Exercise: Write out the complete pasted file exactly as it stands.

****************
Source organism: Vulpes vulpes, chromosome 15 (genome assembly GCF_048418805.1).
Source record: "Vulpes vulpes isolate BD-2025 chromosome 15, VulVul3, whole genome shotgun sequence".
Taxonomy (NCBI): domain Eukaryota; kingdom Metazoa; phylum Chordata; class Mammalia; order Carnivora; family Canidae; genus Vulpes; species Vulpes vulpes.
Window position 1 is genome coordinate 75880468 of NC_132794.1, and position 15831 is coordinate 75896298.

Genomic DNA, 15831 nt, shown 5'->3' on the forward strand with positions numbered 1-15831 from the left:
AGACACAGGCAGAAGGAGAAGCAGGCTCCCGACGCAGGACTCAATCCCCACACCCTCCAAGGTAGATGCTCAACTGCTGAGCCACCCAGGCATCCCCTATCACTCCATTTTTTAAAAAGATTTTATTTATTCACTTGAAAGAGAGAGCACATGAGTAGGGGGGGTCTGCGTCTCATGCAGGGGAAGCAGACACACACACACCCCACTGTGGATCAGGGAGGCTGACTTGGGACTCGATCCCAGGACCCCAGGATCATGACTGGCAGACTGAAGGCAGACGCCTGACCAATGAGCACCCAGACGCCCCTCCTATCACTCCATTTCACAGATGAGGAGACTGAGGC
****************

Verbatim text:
Source organism: Vulpes vulpes, chromosome 15 (genome assembly GCF_048418805.1).
Source record: "Vulpes vulpes isolate BD-2025 chromosome 15, VulVul3, whole genome shotgun sequence".
Taxonomy (NCBI): domain Eukaryota; kingdom Metazoa; phylum Chordata; class Mammalia; order Carnivora; family Canidae; genus Vulpes; species Vulpes vulpes.
Window position 1 is genome coordinate 75880468 of NC_132794.1, and position 15831 is coordinate 75896298.

Genomic DNA, 15831 nt, shown 5'->3' on the forward strand with positions numbered 1-15831 from the left:
AGACACAGGCAGAAGGAGAAGCAGGCTCCCGACGCAGGACTCAATCCCCACACCCTCCAAGGTAGATGCTCAACTGCTGAGCCACCCAGGCATCCCCTATCACTCCATTTTTTAAAAAGATTTTATTTATTCACTTGAAAGAGAGAGCACATGAGTAGGGGGGGTCTGCGTCTCATGCAGGGGAAGCAGACACACACACACCCCACTGTGGATCAGGGAGGCTGACTTGGGACTCGATCCCAGGACCCCAGGATCATGACTGGCAGACTGAAGGCAGACGCCTGACCAATGAGCACCCAGACGCCCCTCCTATCACTCCATTTCACAGATGAGGAGACTGAGGC